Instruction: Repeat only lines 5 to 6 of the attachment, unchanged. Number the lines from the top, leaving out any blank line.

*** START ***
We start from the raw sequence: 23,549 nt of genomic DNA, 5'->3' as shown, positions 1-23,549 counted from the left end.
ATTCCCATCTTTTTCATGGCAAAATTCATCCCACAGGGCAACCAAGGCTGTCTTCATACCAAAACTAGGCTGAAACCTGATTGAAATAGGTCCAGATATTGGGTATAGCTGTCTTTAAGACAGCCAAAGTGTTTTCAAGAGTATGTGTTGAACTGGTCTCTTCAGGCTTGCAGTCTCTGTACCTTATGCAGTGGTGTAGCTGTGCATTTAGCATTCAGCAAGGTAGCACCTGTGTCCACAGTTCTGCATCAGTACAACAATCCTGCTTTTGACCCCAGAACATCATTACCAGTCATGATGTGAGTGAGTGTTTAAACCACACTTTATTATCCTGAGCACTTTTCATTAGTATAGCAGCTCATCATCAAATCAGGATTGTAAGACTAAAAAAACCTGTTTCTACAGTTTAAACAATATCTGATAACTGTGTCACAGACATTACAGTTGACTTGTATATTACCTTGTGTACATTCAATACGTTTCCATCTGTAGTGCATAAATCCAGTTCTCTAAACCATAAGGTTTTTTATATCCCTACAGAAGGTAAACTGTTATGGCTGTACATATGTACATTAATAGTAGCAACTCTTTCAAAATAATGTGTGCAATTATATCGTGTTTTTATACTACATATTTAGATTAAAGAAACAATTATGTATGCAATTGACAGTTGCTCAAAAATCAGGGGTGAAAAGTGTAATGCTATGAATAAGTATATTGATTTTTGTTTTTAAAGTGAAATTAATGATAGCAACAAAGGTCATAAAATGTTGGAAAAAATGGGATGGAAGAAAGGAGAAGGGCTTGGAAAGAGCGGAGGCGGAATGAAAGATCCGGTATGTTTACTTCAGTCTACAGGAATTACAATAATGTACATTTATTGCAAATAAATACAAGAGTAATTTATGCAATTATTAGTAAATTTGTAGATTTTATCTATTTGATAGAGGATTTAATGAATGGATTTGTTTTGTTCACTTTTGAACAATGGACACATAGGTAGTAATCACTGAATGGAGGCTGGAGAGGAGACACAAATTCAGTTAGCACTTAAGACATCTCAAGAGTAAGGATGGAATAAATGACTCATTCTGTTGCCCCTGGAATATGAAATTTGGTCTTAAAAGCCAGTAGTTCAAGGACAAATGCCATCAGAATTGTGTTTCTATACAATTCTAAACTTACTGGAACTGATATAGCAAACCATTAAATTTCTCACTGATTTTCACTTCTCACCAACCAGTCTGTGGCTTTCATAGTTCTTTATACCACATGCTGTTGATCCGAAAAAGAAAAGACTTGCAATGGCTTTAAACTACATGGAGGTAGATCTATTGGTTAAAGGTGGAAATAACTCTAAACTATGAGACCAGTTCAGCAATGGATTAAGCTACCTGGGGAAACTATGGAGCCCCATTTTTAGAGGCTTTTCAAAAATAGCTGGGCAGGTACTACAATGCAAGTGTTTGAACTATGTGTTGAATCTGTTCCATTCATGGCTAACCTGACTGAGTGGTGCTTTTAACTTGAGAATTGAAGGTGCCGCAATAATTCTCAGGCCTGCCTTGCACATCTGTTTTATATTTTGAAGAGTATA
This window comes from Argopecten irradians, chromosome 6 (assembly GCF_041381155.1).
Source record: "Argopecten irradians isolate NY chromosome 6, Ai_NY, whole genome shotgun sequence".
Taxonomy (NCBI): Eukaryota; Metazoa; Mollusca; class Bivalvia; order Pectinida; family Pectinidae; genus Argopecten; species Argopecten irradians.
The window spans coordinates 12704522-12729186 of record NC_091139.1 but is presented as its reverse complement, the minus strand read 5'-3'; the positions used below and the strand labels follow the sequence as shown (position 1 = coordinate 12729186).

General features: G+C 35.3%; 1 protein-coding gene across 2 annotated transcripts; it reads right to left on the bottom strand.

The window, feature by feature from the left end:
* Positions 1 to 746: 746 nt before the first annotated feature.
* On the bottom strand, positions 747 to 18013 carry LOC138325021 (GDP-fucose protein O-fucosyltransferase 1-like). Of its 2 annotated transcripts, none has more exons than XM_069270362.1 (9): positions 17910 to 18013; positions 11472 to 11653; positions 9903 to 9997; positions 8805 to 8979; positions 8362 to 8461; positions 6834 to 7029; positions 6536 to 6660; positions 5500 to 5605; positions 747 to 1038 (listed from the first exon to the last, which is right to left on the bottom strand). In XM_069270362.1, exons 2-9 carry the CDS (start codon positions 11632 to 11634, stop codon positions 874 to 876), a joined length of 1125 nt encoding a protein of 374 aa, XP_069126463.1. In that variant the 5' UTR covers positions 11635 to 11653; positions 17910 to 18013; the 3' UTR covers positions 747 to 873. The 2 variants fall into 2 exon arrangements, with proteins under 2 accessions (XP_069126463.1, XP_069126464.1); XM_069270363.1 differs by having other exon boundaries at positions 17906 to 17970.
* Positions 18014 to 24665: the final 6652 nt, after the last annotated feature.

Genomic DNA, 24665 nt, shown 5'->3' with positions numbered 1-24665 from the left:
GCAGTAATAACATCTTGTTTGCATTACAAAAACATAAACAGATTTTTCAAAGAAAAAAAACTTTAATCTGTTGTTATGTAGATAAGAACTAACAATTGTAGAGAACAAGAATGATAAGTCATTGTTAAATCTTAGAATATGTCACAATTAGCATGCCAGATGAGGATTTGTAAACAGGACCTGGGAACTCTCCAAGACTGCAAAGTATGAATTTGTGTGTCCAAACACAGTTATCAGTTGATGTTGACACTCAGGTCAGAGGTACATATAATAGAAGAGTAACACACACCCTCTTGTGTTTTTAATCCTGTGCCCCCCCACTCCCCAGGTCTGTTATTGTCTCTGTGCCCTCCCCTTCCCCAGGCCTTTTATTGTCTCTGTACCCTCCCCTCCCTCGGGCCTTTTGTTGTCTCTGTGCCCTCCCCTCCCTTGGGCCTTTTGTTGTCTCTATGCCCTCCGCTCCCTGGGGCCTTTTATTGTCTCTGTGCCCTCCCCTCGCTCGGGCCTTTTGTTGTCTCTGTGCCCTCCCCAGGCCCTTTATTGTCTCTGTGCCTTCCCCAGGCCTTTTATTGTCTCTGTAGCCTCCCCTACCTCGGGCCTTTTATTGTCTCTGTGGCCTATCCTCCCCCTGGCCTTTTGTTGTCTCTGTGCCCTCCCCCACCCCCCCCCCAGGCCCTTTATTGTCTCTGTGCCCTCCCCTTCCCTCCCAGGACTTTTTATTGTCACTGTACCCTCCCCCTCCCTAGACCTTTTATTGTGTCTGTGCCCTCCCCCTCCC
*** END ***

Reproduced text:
Taxonomy (NCBI): Eukaryota; Metazoa; Mollusca; class Bivalvia; order Pectinida; family Pectinidae; genus Argopecten; species Argopecten irradians.
The window spans coordinates 12704522-12729186 of record NC_091139.1 but is presented as its reverse complement, the minus strand read 5'-3'; the positions used below and the strand labels follow the sequence as shown (position 1 = coordinate 12729186).